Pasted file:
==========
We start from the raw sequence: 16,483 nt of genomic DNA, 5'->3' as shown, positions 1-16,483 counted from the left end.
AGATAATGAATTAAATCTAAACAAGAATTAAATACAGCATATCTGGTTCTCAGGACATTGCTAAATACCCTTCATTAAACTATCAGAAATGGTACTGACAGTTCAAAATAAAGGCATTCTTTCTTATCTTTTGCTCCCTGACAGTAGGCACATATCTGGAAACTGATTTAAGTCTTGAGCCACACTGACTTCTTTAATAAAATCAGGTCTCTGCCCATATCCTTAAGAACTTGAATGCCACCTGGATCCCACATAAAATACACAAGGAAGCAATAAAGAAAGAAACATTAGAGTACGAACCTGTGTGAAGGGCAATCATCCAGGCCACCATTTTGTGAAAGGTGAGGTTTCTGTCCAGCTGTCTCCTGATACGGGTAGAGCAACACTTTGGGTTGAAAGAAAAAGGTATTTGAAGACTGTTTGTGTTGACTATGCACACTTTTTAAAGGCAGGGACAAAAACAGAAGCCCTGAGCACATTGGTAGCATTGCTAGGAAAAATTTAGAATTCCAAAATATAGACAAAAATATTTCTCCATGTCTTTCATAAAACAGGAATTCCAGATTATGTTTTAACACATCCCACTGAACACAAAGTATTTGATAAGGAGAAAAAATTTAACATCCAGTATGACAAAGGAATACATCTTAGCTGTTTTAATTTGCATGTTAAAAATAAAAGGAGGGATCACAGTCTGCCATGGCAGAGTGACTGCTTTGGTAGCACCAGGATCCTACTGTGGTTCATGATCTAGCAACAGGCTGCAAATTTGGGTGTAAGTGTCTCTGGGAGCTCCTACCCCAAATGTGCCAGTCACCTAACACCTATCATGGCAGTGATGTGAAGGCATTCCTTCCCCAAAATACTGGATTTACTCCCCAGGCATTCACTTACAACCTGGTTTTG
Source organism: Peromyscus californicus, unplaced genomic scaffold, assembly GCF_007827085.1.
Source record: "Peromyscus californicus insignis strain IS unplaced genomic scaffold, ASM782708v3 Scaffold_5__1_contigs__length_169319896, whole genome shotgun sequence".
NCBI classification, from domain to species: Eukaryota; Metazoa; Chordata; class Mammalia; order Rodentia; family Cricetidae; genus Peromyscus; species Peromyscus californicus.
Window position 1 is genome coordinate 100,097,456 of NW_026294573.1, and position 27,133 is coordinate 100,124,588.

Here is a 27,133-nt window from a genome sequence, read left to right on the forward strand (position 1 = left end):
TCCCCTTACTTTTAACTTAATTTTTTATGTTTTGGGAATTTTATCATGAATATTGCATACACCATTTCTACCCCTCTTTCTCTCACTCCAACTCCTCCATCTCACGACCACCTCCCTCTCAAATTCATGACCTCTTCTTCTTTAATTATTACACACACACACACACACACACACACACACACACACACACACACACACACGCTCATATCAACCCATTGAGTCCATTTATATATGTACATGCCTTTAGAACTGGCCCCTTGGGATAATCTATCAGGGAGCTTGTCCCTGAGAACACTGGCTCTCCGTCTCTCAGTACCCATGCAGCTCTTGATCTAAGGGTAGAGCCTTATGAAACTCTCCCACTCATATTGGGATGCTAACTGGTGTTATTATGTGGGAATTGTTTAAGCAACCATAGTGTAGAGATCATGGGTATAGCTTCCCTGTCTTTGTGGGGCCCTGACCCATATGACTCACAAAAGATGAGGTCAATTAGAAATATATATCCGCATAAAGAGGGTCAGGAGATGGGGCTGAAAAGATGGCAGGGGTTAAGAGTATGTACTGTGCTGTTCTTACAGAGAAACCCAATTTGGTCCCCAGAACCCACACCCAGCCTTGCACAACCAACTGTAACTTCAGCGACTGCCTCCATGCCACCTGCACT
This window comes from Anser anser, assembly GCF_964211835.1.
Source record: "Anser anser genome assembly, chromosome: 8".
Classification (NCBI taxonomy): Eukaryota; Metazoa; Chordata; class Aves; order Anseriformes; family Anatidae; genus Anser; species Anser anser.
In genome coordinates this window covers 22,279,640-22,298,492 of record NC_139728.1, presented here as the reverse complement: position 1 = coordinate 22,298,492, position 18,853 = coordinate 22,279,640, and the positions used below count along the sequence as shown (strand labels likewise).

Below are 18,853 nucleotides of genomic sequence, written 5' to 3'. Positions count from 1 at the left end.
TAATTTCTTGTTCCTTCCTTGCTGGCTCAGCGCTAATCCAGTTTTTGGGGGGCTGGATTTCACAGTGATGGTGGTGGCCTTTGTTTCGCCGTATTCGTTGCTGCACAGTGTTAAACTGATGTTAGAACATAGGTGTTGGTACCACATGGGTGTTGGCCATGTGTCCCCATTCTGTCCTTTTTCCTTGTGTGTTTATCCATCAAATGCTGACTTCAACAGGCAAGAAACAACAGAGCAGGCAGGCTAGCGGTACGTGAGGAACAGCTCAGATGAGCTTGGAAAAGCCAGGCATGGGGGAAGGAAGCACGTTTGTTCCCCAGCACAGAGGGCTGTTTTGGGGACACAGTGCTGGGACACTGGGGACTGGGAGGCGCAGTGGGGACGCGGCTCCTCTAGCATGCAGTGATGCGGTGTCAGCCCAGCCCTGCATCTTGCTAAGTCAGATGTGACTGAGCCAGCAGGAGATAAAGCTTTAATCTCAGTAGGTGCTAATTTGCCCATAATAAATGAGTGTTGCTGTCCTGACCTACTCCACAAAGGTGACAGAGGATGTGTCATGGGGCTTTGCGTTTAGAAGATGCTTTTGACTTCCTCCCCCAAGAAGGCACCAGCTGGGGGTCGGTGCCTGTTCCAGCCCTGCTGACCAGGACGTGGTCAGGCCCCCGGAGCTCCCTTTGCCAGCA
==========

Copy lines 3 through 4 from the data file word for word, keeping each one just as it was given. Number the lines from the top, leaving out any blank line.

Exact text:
Source organism: Peromyscus californicus, unplaced genomic scaffold, assembly GCF_007827085.1.
Source record: "Peromyscus californicus insignis strain IS unplaced genomic scaffold, ASM782708v3 Scaffold_5__1_contigs__length_169319896, whole genome shotgun sequence".